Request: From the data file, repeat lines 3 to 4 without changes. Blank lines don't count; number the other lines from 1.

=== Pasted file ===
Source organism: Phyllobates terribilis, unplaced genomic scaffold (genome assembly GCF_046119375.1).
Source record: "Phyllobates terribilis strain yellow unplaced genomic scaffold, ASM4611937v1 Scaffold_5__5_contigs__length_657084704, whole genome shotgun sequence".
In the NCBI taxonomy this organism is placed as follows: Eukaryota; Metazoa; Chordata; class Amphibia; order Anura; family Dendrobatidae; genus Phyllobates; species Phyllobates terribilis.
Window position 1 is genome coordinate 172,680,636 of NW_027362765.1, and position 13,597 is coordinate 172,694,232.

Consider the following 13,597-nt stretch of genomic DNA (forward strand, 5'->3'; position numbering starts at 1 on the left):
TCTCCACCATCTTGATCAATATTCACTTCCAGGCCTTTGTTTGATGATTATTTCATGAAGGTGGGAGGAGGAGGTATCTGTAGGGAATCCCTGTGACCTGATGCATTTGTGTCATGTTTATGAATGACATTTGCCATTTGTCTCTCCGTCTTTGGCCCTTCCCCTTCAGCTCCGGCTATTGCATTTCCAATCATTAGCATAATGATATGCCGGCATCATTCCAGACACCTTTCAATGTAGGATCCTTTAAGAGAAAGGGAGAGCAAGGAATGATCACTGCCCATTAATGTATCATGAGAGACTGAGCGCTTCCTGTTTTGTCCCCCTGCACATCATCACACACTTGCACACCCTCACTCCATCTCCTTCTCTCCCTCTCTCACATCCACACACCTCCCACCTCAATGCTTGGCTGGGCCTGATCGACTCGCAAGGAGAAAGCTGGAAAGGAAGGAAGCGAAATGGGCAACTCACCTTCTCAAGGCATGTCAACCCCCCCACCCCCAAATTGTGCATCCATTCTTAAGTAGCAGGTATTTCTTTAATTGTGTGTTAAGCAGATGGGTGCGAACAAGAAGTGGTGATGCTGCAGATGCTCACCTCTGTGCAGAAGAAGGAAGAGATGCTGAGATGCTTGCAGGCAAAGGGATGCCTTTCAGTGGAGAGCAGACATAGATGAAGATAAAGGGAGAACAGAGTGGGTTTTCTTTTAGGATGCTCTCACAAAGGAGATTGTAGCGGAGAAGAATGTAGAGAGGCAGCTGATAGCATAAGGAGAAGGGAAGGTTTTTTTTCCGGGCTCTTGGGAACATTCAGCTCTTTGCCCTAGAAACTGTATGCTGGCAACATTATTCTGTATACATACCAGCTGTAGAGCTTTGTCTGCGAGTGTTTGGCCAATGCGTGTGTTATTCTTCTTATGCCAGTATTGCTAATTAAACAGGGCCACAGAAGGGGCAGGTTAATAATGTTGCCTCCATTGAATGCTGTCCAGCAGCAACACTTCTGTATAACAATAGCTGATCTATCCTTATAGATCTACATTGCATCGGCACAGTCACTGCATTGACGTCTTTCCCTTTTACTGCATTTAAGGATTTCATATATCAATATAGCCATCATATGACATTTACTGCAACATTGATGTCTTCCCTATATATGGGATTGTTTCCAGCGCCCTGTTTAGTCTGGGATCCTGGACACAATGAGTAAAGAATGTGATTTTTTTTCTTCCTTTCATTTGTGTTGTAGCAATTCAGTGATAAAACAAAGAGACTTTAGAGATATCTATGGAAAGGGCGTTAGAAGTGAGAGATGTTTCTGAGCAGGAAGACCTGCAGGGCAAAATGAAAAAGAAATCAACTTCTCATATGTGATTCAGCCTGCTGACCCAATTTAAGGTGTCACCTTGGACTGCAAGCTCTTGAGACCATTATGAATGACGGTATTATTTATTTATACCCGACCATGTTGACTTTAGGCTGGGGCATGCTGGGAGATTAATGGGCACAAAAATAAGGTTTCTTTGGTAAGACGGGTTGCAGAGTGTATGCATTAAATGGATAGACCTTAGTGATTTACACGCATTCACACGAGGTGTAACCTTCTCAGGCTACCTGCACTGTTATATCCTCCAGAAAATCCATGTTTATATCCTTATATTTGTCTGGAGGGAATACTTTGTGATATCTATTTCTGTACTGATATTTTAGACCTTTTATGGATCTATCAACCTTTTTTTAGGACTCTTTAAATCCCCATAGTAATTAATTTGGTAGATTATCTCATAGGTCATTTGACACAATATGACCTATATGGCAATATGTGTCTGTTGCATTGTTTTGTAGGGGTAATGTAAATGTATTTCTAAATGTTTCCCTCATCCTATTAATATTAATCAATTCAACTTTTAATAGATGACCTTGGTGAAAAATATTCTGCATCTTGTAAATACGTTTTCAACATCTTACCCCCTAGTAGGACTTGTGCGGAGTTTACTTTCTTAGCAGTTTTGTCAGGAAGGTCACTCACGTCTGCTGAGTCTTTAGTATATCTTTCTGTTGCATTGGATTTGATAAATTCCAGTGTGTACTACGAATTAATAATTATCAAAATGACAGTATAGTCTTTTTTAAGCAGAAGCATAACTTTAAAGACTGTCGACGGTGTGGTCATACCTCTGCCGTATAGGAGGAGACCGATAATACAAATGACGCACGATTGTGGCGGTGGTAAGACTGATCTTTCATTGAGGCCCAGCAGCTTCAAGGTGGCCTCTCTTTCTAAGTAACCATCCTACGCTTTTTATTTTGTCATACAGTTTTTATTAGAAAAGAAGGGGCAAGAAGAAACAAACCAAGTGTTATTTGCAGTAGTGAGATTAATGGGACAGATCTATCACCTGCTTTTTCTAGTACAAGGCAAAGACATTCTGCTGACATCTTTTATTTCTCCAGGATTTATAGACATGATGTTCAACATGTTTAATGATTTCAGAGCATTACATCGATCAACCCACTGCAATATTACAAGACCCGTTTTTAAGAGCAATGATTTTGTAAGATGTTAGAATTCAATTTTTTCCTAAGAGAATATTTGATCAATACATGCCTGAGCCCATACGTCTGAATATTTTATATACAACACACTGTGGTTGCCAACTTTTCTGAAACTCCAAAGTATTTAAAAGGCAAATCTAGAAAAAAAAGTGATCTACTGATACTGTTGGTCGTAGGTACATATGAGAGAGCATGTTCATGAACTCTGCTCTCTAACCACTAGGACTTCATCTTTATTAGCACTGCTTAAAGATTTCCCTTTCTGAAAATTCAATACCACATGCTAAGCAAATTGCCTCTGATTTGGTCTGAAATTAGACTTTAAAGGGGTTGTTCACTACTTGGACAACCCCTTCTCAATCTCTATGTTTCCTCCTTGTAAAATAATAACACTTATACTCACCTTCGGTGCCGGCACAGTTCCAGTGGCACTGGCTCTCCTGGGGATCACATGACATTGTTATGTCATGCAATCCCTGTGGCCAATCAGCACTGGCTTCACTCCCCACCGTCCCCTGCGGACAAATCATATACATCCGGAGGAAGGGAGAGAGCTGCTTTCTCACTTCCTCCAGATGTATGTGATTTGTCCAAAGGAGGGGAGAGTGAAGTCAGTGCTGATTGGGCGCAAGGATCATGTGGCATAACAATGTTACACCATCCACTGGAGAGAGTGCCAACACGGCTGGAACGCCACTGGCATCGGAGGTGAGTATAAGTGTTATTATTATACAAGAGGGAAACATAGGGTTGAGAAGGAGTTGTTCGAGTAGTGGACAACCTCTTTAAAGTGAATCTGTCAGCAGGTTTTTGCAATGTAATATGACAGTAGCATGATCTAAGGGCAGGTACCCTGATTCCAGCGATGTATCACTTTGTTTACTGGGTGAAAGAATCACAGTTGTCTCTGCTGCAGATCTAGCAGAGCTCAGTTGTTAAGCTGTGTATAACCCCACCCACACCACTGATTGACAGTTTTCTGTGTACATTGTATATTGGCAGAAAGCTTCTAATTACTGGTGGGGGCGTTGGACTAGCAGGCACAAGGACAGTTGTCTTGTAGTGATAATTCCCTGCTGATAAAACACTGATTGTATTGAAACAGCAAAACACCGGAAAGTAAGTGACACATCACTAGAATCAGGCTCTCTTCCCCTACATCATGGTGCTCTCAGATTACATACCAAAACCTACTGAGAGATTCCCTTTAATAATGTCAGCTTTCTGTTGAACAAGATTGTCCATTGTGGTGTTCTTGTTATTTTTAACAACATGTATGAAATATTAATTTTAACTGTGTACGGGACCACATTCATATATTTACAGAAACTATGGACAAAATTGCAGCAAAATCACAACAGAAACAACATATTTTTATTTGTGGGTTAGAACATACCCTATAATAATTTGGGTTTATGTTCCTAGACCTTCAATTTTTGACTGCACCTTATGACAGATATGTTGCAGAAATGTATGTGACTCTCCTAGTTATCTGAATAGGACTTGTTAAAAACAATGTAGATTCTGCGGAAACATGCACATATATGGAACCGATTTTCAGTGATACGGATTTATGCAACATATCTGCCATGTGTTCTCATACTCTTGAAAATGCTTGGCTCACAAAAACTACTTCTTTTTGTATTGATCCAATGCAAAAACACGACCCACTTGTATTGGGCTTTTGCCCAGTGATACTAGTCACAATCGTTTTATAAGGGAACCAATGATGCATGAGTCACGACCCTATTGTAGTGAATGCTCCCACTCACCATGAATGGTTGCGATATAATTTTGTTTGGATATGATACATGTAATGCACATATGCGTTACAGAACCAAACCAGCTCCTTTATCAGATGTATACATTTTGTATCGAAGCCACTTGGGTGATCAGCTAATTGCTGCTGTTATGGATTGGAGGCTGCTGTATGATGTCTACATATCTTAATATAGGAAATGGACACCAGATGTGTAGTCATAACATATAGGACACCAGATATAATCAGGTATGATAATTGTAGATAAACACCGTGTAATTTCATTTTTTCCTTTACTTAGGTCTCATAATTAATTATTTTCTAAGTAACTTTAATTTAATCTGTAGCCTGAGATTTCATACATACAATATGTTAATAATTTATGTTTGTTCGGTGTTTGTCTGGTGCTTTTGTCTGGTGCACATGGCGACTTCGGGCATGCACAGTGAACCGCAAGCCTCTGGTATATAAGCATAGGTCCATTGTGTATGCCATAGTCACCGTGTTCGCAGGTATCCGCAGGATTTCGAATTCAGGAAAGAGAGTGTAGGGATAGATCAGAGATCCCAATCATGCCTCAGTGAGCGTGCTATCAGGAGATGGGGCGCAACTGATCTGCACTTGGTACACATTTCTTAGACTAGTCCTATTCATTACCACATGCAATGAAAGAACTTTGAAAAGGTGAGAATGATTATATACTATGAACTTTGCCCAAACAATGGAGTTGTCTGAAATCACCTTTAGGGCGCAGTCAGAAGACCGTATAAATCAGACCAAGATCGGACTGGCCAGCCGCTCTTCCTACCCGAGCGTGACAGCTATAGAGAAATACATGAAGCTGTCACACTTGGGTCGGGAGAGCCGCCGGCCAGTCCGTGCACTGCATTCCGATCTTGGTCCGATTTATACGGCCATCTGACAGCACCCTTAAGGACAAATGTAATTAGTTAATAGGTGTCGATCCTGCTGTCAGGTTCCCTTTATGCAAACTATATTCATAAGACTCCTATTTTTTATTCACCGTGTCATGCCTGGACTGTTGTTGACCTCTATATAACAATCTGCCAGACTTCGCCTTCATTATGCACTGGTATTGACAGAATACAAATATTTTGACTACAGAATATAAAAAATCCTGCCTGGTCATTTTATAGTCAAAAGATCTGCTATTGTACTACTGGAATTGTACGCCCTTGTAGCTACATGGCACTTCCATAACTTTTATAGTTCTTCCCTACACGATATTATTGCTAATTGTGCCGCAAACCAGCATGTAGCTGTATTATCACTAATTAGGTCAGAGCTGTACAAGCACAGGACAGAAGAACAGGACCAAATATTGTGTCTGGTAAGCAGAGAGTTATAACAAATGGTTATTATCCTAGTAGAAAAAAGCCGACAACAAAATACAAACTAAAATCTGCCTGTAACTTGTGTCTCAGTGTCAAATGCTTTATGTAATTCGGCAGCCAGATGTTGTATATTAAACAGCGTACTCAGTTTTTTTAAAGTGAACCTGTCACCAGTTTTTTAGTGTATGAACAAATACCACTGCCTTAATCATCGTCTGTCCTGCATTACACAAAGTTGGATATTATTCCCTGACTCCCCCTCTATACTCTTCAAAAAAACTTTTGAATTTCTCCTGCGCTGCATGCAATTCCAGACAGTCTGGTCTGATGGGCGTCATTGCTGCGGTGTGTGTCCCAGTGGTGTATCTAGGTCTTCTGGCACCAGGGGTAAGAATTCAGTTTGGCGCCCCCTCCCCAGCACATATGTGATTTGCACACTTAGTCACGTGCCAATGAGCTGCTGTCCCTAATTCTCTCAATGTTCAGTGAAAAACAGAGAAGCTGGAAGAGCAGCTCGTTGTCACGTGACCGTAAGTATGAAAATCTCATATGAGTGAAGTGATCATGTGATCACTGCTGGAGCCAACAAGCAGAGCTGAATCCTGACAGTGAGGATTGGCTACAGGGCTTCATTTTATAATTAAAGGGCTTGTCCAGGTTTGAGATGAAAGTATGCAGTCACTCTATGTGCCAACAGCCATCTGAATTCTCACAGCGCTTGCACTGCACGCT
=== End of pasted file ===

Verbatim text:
In the NCBI taxonomy this organism is placed as follows: Eukaryota; Metazoa; Chordata; class Amphibia; order Anura; family Dendrobatidae; genus Phyllobates; species Phyllobates terribilis.
Window position 1 is genome coordinate 172,680,636 of NW_027362765.1, and position 13,597 is coordinate 172,694,232.